Under new ACA legislation, employers with 50 or more full-time or full-time equivalent employees will be required to offer at least 95% of them health coverage meeting government-defined minimum standards
IRS looks at three aspects of employer-worker relationship to define common law employees – behavioral control; financial control; and type of relationship
Recent survey shows that 45% of companies are concerns about their staffing suppliers’ ability to meet ACA obligations
Even though the Affordable Care Act (ACA) has delayed its shared responsibility penalties to 2015, employers need to develop a clear understanding of the mandate and start acting now. Under the new legislation, employers with 50 or more full-time employees or full-time equivalent employees will be required to offer at least 95% of their full-time employees (and their dependents) health coverage meeting government-defined minimum standards. Those who fail to do so must pay employer shared-responsibility penalties.
For some companies, the “Play or Pay” mandate becomes a question of weighing the cost of either playing by offering such coverage or paying the penalty, leading to a strategic choice about benefit structure and workforce composition. The “no coverage” penalty is set at $2,000 per year multiplied by the total number of full-time employees in excess of 30.
Let’s take a look at an example to demonstrate the possible costs of the penalty. If XYZ Corporation has 100 full-time employees, and provides health coverage for 90 of them; they would be faced with paying the penalties as they fall below the 95% mandate. The penalty of $2,000 per employee, which in this case would be 70 (subtracting the thirty not included in the penalty calculation), would equal a total fee of $140,000.
“73% of employers do not know enough about the play or pay mandate to make an informed decision” ~HR.BLR.com
Because penalties can be incurred if an employer does not offer coverage to its full-time employees, it is important for an employer to identify who its employees are for these purposes. The proposed regulations implementing the penalty provide that “employee” refers to a common-law employee. The IRS defines the term worker saying “anyone who performs services for you is your employee if you can control what will be done and how it will be done.”
To identify which workers are common law employees, the IRS takes the position that determination can only be made by “examining the relationship of the worker and the business.” To do this, the IRS looks at three aspects of the relationship:
1) Behavioral Control
A company has behavioral control over a worker when it has the right to direct or control how the worker does the work, including the types of instruction given, degrees of instruction, evaluation systems and training.
2) Financial Control
A company has financial control over the relationship if the company has the right to control the economic aspects of the worker’s job.
3) Type of the Relationship
This criterion refers to how the worker and the company perceive their relationship to each other, and involves written contracts, employee benefits, permanency of the relationship and services provided as a key aspect of the business.
What This Means for Companies Who Engage Contingent Workers
This determination of a common-law worker is important for companies that use third-party agencies to handle parts of their staffing needs. If a company uses a staffing agency, leasing company, or other third-party to secure workers, it must consider the implications of the new employer penalties. Even though the third-party handles payroll and benefits and may have initially hired the worker, under the common-law criteria determination, the client company may be considered the common law employer of the contingent workers.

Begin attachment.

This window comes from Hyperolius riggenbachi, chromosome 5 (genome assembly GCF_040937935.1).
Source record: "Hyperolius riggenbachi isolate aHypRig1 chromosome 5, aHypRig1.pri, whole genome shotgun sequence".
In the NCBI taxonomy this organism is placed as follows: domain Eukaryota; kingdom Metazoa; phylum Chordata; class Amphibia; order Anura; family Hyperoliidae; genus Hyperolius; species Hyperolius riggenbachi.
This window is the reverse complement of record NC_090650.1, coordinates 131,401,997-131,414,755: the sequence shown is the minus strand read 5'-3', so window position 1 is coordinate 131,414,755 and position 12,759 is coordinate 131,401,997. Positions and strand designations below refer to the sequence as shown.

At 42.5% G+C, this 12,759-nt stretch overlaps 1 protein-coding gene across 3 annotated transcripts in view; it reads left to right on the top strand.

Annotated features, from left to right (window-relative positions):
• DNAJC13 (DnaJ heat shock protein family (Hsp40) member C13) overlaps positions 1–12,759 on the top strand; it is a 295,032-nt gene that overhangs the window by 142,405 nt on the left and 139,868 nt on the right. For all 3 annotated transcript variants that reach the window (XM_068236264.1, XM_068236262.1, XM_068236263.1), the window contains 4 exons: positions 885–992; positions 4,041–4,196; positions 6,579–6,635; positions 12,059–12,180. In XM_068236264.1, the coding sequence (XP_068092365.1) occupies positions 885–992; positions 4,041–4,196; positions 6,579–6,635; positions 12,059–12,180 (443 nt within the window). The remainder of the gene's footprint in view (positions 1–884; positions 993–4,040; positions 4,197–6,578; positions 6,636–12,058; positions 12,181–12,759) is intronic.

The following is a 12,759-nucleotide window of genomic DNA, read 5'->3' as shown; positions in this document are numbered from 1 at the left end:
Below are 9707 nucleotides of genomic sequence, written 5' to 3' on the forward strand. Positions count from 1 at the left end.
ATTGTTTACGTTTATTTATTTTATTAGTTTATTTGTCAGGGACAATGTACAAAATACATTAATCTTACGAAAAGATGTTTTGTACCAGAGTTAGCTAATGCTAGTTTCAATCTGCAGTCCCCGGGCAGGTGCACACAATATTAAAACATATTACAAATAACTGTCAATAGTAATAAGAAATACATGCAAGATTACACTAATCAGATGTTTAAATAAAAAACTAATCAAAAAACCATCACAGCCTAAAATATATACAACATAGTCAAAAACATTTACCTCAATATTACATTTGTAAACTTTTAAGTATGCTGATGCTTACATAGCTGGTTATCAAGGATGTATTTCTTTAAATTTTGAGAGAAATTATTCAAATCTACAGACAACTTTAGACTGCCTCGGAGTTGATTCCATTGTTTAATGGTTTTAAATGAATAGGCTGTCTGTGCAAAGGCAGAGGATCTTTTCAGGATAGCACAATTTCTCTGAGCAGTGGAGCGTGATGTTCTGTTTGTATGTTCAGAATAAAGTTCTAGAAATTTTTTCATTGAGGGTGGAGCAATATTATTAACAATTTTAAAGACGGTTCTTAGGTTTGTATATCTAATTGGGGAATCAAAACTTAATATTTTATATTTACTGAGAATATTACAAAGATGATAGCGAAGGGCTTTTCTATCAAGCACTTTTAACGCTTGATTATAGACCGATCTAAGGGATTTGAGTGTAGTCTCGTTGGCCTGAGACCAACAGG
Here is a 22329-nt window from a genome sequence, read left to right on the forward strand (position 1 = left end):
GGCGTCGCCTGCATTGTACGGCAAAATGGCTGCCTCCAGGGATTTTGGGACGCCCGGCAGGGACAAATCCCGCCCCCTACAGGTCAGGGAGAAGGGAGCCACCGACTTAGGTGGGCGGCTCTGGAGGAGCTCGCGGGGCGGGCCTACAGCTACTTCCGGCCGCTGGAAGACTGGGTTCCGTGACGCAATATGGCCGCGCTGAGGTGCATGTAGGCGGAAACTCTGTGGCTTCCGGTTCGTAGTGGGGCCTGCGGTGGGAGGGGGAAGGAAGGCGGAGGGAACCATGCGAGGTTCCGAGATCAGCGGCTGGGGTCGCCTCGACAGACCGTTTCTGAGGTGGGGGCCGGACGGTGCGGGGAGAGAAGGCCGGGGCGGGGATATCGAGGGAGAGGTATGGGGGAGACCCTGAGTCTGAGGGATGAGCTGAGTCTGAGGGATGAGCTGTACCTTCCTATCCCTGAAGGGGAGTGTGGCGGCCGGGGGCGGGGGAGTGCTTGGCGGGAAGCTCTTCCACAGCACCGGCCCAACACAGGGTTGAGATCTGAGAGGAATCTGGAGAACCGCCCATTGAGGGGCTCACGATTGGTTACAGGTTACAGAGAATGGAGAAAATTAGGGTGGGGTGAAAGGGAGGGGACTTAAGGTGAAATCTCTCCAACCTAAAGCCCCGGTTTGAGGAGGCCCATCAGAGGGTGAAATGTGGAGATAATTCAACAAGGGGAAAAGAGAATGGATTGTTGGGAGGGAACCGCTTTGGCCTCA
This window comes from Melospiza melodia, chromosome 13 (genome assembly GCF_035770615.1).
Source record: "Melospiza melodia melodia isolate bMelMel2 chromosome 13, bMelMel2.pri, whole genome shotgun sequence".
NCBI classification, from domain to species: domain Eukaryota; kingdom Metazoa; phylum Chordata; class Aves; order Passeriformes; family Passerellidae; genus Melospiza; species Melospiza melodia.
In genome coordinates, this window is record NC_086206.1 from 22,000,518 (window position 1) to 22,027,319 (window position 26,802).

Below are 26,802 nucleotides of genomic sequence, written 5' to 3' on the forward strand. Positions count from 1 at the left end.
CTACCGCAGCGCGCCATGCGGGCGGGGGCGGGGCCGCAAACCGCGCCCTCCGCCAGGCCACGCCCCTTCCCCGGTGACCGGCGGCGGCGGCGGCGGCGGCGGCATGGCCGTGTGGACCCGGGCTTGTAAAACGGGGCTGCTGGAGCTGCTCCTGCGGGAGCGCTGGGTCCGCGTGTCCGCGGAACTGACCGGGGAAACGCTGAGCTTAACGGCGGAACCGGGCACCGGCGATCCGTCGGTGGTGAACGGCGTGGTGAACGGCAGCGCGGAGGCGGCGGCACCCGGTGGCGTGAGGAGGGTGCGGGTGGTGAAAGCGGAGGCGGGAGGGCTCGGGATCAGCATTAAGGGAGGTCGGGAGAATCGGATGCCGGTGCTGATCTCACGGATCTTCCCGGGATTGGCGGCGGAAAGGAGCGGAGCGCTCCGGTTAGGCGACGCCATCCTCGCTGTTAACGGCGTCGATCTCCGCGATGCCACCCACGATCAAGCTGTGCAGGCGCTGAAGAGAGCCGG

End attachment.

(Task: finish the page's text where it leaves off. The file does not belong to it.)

In the definition of “employee” as set forth by the proposed regulations for the “play or pay” requirement, the treatment of contingent workers merits special attention. The question is which entity is responsible for offering coverage – the temporary staffing organization or the client organization. Some issues worth considering are:
How are the contingent workers likely to be classified?
Looking at the criteria set by the IRS for identifying a common-law employee can help companies assess which contingent workers would likely be classified as a common-law employees of the client company versus the third-party.
Terms of the contingent worker agreement
Companies and staffing agencies both will want to consider the “play or pay” requirement when negotiating the terms of the contingent worker agreement, to minimize potential exposure and assign clear responsibilities.
Full-time employee reporting requirements
Beginning in January of 2016, employers will be required to report to the IRS who their full-time employees were in prior calendar years and whether they were offered health coverage.
Often, a company’s retirees are rehired through a third-party process, thus possibly making them common-law employees. Companies need to look at their retiree plans to determine how to classify and cover these workers.
A recent survey shows that 45% of surveyed companies are concerned about their staffing suppliers’ ability to meet their ACA obligations. As for costs, 31% cited non-compliance penalties as their largest concern, while another 31% were worried about increased administrative burdens.
In order to fully comply with the Affordable Care Act and avoid unnecessary penalties, employers who work with third-party agencies for staffing needs must look closely at their current workforce composition to make strategic preparations for when ACA goes into full effect.
“The Affordable Care Act is a perfect example of how companies can be affected by the different types of relationships, from full-time to part-time to contracting.” ~Stephan Millard, Vice-President of Ventana Research.